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Surplus School Places

Volume 204: debated on Tuesday 25 February 1992

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To ask the Secretary of State for Education and Science what plans he has to intervene where local education authorities fail to take action to reduce surplus school places.

The Government continue to press local education authorities to remove surplus places, since only they can make proposals for reorganisation. Our latest survey of school capacity shows that Wolverhampton has nearly 12,000 surplus places. We estimate that it will cost Wolverhampton more than £2 million a year to keep them empty.

I thank my hon. Friend for that answer. Pressing is not enough. Unfortunately, the Labour-controlled council in Wolverhampton continues to ignore our pressing. Does my hon. Friend agree that that money should be intended for pupils? Will he please come to the rescue of Wolverhampton parents and, if need be, intervene to ensure that Wolverhampton council manages education and does not waste money?

I shall consider that point. Wolverhampton has the fifth highest overheads of any education authority in England. Its administration consumes more than 5 per cent. of its schools budget. Its education bureaucracy appears to cost £100 per pupil, compared with £30 next door in Solihull. At present Wolverhampton appears to employ more non-teaching staff than teachers under its education budget.

Does the Under-Secretary understand that if the Government had not embarked on the wholly cynical and two-faced policy of enticing schools with surplus places to opt out, the children at Stratford school would not now face chaos? Given that the Secretary of State's own appointed governor, the former chief inspector, Eric Bolton, said that the situation at the school is "unsatisfactory" and that the general secretary of the National Association of Head Teachers said that pupils and staff at Stratford school are "disturbed", does the Minister recognise that the Secretary of State's statement last week that Stratford school was "operating satisfactorily" had no basis in fact and could come only from a Secretary of State who sought to evade, rather than take, the responsibility which was plainly his?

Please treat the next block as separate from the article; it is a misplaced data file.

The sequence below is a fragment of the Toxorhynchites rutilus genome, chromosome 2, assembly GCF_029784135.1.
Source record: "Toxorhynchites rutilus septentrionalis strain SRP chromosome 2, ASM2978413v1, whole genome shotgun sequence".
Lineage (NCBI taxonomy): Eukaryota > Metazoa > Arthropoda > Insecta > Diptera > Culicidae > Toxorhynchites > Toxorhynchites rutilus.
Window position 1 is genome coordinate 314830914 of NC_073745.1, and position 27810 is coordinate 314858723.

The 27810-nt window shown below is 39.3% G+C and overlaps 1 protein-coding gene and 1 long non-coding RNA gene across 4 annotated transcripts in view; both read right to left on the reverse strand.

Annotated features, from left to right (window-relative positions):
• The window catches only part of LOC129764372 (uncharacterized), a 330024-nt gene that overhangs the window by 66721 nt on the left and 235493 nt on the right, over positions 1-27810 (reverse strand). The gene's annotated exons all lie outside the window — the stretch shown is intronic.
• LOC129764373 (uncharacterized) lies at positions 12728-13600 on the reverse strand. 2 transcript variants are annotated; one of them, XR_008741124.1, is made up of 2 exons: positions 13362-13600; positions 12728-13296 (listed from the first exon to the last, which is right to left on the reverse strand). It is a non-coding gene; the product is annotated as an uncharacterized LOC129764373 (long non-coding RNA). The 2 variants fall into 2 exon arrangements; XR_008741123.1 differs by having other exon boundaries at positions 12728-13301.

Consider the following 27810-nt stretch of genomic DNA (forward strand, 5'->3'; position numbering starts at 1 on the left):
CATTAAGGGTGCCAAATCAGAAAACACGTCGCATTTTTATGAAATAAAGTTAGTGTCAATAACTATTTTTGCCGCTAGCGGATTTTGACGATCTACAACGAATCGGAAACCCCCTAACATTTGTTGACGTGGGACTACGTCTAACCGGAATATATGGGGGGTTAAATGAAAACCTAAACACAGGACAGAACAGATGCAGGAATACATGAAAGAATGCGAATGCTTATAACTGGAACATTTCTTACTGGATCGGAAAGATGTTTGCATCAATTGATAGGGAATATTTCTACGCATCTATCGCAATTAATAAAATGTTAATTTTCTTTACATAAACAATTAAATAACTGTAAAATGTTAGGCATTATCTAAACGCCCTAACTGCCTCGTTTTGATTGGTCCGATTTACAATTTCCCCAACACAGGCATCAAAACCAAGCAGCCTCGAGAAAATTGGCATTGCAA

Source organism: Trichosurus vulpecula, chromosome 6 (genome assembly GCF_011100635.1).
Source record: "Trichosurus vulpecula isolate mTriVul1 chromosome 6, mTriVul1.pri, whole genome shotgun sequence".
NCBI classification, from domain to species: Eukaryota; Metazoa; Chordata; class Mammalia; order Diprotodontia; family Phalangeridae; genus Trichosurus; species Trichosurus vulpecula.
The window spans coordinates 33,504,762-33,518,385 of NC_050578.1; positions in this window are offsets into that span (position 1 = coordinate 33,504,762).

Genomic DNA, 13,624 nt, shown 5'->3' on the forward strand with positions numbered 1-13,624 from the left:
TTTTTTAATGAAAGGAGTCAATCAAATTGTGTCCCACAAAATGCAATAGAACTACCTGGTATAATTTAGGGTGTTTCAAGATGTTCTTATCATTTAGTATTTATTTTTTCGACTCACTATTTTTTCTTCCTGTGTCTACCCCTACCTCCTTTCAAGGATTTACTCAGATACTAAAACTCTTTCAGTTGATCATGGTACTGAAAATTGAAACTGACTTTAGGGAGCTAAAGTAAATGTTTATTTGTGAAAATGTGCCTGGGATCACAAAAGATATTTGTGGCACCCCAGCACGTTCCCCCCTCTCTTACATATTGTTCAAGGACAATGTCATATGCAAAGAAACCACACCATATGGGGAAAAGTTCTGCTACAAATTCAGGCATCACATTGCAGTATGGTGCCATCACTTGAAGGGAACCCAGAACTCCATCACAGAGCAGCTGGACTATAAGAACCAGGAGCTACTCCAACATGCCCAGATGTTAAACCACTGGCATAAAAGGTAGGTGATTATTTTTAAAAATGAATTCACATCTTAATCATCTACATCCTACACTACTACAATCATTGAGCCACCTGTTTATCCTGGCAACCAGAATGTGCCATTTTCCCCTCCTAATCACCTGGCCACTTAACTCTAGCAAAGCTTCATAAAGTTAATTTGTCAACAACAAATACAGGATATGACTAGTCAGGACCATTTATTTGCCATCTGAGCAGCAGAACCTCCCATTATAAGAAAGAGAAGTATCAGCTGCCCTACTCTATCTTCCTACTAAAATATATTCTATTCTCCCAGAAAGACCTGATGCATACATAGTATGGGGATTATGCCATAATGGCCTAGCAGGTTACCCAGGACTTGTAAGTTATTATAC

Let me give the hon. Gentleman some facts. Of the 143 grant-maintained schools to which he referred and which have been approved so far, only 23 were named in reorganisation or closure proposals. As for the hon. Gentleman's suggestion that the grant-maintained school policy might be paralysing the production of reorganisation proposals, let me tell the hon. Gentleman that in the past 12 months 150 proposals for school reorganisations were received and some 93 have so far been approved. No such proposals have been made by Wolverhampton.

Will my hon. Friend confirm that the state of affairs to which he referred in Wolverhampton has continued for about 10 years now? Has not the Labour-controlled local authority frequently made proposals for reorganisations, knowing that they would be rejected because they were highly partisan? Would it not be a good thing if the Government explained to the people of Wolverhampton, perhaps even by taking an advertisement in the Express and Star, that the gross overspending has continued year after year because Wolverhampton council has seen education in terms of employing people in schools, not in terms of providing good education?

I can tell my hon. Friend that 17 of Wolverhampton's 18 secondary schools have surplus places. It is high time that Wolverhampton got round to proposing some reorganisations. As for Wolverhampton's budget, there was a serious overrun last year of some £2 million, including on the operation of something called the Jennie Lee centre. The working party's report said that the overrun on that centre

"generally reflected policy instructions that no additional cost should be involved but in specifics turned out not to be manageable".

Thank you for calling me, Mr. Speaker. All the interventions from the Conservative Front Bench will not save the seat of the hon. Member for Wolverhampton, North-East (Mrs. Hicks).

Yes, I definitely want to do that. First, I want to draw the attention of the House—[Interruption.] I want to ask the Minister—

I want to ask the Minister why his two Back-Bench colleagues from Wolverhampton did not nominate the schools which they would wish to see closed or from which they would like to have surplus places taken away. In addition, I accept that the Minister is new to his Front-Bench position. Wolverhampton has already submitted two proposals for surplus places and they have been rejected by the Government.

It is clear to the House from that sort of defence that Wolverhampton, even by the standards of Labour councils, is a pretty dreadful education authority, with the fifth highest overheads in England. Parents in Wolverhampton will want to know why the paperwork cost is £100 per pupil there, compared with only £30 per pupil down the road in Solihull.

If the hon. Member for Wolverhampton, North-East (Mrs. Hicks) wants to raise the matter, she could raise it on the Adjournment.